Last Updated on February 24, 2023 by ahmadaftab
Over half of teenage girls and about one-third of teenage boys use unhealthy weight control behaviors. This could be skipping meals or taking laxatives. And, in a study of 14- and 15-year old’s, dieting behaviors were the biggest predictors of developing disordered eating habits.
When it comes to disordered eating, these sorts of signs and symptoms can be crucial to spot.
Disordered eating is a term used to describe a range of irregular eating behaviors that can lead to physical and emotional harm. It is important to recognize disordered eating patterns early on to avoid potential health risks and seek appropriate recovery options. Here are some signs to look out for and steps to take for recovery.
The earlier an eating disorder is detected, the better the chance of recovery.
Table of Contents
Keep reading for tips on recognizing disordered eating patterns and finding recovery options.
Signs Of Disordered Eating
While there are many types of eating disorders, there are some common symptoms that you can look out for. Symptoms can generally be categorized as emotional and behavioral signs or physical signs.
Emotional And Behavioral Symptoms
Behaviors that indicate weight loss or excessive control over food are the primary concern. You should also look out for food rituals, skipping meals, or frequent examination in mirrors, often called body checking.
Some disorders, such as Avoidant Restrictive Food Intake Disorder (ARFID) have specific behaviors to watch out for. Someone suffering from an ARFID eating disorder might have a limited range of preferred foods. Over time, that range can shrink. They might also have fears of choking or vomiting.
Many often assume that the most recognizable physical symptom of eating disorders is dramatic weight loss. While this can be true in some cases, rapid or frequent fluctuations in weight, up or down, can be a cause of concern.
Other physical symptoms to keep an eye out for include feeling cold all the time, sleep problems, dry skin or hair, and brittle nails. These physical problems pop up because the body isn’t getting the fuel and nutrients it needs.
With disorders like bulimia, individuals might also have dental problems. The acid in vomit can erode the enamel on teeth.
- Obsession with food and weight
- Anxiety around mealtimes
- Avoiding certain foods or food groups
- Skipping meals or fasting
- Binge eating or purging
- Changes in weight and body shape
- Preoccupation with appearance and body image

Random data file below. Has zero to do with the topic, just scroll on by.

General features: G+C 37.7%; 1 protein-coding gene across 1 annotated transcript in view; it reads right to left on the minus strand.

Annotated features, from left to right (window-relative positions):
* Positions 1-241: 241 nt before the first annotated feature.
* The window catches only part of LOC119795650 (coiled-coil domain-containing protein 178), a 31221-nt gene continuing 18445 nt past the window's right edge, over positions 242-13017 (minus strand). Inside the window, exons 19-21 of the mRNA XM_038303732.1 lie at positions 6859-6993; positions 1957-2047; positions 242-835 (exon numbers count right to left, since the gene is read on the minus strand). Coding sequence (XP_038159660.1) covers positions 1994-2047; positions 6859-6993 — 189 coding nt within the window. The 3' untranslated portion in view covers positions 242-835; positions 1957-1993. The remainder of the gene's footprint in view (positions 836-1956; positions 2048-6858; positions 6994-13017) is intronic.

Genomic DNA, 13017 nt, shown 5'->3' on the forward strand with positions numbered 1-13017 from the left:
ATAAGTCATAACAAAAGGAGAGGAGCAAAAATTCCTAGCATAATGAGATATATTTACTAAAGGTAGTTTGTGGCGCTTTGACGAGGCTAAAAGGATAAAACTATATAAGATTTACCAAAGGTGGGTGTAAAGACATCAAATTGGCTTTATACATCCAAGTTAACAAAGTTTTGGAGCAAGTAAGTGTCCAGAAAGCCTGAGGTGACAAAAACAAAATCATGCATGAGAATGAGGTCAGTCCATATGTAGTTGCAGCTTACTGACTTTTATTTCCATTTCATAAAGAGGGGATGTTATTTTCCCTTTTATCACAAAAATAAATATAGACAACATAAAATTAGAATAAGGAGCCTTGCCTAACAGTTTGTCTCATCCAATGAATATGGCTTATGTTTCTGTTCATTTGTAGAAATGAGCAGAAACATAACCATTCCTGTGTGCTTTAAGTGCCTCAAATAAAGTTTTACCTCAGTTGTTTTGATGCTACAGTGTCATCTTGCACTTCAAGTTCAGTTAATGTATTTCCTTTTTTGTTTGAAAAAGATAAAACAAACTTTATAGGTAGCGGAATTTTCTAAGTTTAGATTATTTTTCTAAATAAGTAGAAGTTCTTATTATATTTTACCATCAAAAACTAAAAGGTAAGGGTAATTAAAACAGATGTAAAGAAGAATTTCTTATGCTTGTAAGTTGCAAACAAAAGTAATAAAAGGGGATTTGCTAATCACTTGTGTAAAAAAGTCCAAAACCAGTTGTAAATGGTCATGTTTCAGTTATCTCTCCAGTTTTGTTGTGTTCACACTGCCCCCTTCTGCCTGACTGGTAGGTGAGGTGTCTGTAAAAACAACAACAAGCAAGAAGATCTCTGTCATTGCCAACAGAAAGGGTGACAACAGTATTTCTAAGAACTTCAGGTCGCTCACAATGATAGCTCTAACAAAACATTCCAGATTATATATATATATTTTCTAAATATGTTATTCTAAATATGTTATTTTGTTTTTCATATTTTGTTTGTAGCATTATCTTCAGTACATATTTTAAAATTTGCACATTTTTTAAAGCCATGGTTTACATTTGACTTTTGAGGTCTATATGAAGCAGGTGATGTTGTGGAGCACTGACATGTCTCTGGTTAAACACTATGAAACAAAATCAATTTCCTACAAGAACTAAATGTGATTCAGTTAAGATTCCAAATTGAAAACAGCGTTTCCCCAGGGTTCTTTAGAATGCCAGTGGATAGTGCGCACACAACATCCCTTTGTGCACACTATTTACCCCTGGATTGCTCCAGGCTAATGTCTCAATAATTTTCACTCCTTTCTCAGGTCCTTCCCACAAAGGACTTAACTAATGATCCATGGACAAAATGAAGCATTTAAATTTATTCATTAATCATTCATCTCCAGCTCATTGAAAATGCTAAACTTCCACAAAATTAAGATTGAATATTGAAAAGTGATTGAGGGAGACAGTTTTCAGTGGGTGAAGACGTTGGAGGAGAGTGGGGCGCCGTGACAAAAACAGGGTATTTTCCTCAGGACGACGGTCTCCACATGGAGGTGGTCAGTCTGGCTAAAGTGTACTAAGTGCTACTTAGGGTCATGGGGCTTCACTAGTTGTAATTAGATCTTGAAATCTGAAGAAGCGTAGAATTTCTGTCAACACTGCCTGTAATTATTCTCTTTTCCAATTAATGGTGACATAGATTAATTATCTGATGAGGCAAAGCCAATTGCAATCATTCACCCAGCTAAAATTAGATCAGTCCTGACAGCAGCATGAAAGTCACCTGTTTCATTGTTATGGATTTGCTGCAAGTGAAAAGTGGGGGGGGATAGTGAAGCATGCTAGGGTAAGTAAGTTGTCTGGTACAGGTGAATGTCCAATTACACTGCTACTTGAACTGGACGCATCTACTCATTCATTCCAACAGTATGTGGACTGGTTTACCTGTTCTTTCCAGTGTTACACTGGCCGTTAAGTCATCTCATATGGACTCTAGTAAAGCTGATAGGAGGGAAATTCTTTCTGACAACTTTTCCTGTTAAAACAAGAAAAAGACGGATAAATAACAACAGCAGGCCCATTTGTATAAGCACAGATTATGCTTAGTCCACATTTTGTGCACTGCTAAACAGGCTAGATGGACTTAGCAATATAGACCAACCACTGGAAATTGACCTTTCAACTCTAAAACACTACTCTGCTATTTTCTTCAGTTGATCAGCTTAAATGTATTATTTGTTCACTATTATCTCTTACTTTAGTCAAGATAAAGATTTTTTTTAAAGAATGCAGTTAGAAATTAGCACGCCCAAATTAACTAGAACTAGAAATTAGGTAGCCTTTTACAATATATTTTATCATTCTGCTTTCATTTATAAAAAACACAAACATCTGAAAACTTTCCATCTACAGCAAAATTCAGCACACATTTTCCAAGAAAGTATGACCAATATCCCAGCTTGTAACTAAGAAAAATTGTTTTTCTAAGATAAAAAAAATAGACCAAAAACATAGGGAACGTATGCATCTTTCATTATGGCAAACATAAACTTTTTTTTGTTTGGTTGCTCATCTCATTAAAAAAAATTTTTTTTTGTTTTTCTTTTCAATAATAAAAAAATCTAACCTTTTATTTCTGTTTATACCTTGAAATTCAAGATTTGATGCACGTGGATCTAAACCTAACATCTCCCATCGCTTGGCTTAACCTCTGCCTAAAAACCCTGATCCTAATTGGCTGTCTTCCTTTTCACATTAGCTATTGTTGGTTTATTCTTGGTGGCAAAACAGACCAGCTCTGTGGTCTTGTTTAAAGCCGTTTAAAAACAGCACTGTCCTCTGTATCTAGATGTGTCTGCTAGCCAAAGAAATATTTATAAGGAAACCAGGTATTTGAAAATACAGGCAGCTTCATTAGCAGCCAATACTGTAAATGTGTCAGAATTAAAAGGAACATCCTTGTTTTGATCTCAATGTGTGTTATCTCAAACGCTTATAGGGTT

Seeking Eating Disorder Treatment
If you’re noticing signs of disordered eating in yourself or someone else, it’s important to try and find treatment. Getting a diagnosis is the first step on the path to eating disorder recovery.
Anyone suffering from an eating disorder deserves treatment. In specific cases, it can be particularly crucial, such as pregnancy eating disorders.
Treatment usually involves multifaceted counseling. This includes psychological counseling with an eating disorder therapist plus nutrition counseling. Effective treatment must address symptoms, medical consequences, and the psychological motivations behind disordered eating.
Eating disorder treatment can take several forms:
- Intensive outpatient care
- Partial hospital care
- Residential care
- Inpatient care
Considering treatment can be intensive, it’s important to find a facility near you or one you’re comfortable with.
Be Proactive For Disordered Eating Recovery
Now that you know how to recognize disordered eating, you can take steps to take care of yourself and others. If you notice these symptoms, start seeking treatment for eating disorder recovery.
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- Seek professional help from a registered dietitian, therapist, or medical doctor.
- Practice mindful eating to learn to listen to your body’s hunger and fullness cues.
- Develop a healthy relationship with food by incorporating a balanced and varied diet.
- Engage in physical activity for enjoyment and health, rather than as a means of burning calories.
- Build a support system by talking to friends and family or joining a support group.
- Be patient and compassionate with yourself throughout the recovery process.